I used Reading Rivers myself at the start of the school year to learn more about my new class. It’s essentially a creative task whereby the children make a visual collage of all the reading and texts that they encounter within a given time period (e.g. 24 hours or a weekend). The children can be given the option to cut and stick photographs, snippets of articles or train tickets, print off pictures of book covers or magazine logos, or even simply draw images to represent what they have read. See this example below by a Year 5 child:
The reading rivers allowed me to reflect on the reading practices and interests of the children and it gave invaluable insight into their reading engagement at home, their reading habits (e.g. online, tablets, kindle) and preferences, which could then be acted upon. For instance, we introduced a magazine corner and invested in more poetry for our book corner as this was something which didn’t appear on a single river!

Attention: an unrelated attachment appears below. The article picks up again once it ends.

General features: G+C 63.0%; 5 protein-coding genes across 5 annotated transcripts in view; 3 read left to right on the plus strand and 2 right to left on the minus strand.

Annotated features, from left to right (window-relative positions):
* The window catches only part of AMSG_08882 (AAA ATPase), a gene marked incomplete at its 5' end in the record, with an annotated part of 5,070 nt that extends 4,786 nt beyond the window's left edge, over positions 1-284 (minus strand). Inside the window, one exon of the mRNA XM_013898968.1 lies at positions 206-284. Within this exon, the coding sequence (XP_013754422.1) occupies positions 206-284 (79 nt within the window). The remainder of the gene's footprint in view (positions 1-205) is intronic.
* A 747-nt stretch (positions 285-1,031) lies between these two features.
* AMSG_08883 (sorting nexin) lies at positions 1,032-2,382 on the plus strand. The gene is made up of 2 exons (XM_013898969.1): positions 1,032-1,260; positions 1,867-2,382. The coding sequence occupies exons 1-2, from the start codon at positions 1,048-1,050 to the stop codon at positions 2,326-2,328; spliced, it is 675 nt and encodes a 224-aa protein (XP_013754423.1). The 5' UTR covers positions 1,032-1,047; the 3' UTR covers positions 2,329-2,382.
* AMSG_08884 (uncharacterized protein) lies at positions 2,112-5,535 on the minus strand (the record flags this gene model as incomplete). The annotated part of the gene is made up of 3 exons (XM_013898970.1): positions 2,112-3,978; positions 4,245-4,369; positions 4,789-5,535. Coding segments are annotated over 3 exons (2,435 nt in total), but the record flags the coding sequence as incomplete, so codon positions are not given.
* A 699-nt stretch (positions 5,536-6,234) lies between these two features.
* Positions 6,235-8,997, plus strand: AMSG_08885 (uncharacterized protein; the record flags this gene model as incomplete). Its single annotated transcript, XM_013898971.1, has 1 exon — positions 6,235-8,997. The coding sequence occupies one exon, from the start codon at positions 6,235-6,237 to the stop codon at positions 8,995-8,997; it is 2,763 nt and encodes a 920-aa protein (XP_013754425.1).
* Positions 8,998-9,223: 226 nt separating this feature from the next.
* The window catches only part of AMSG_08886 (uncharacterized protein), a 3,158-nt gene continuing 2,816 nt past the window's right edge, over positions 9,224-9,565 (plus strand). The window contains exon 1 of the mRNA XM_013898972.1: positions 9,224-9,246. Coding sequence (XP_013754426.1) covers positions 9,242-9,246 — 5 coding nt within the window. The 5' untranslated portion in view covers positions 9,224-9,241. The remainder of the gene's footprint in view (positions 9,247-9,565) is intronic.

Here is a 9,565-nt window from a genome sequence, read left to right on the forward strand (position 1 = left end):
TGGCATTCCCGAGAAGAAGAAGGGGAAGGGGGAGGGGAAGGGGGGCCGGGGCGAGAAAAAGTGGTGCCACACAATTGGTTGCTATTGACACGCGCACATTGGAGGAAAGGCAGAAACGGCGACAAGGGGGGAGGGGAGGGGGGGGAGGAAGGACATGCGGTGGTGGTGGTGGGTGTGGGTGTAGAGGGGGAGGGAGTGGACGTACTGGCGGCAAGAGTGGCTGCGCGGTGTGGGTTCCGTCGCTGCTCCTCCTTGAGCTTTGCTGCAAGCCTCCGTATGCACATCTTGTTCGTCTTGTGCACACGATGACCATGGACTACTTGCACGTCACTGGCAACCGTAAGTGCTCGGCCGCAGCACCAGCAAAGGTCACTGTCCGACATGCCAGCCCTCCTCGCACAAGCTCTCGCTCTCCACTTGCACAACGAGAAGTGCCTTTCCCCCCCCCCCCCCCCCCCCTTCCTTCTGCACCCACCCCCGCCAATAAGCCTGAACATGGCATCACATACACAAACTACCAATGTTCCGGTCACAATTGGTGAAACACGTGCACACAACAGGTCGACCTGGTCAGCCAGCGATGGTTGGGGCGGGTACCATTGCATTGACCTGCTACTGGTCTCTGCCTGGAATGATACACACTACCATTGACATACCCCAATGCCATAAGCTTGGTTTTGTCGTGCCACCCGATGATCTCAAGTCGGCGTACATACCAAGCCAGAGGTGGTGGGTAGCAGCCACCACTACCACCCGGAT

Subsequently, I found myself wondering how to find out more about their writing practices. There is always a huge amount of focus on promoting reading for pleasure, but I’m keen to give the same weight and importance to writing for pleasure too. During early development, children mimic the language that they see and hear, later on in their childhood they are read to (hopefully!) with regular bedtime stories at home… but how often is writing modelled to them by others? How often do they write for pleasure at home? If they are writing at home, what are they writing? This is a question I was keen to delve into with my current class so I set about tweaking the Reading River concept and so the Writing River was born!
These activities certainly increased my own awareness of what it means to read and write and it enabled the children to reflect on how important the role of literacy is in our daily lives. It’s a simple, yet incredibly effective way of gaining helpful insights into children’s daily reading and writing routines, but also (perhaps more importantly) for the children themselves to make the connections between their home and school literacy practices, as well as writing for pleasure and purpose.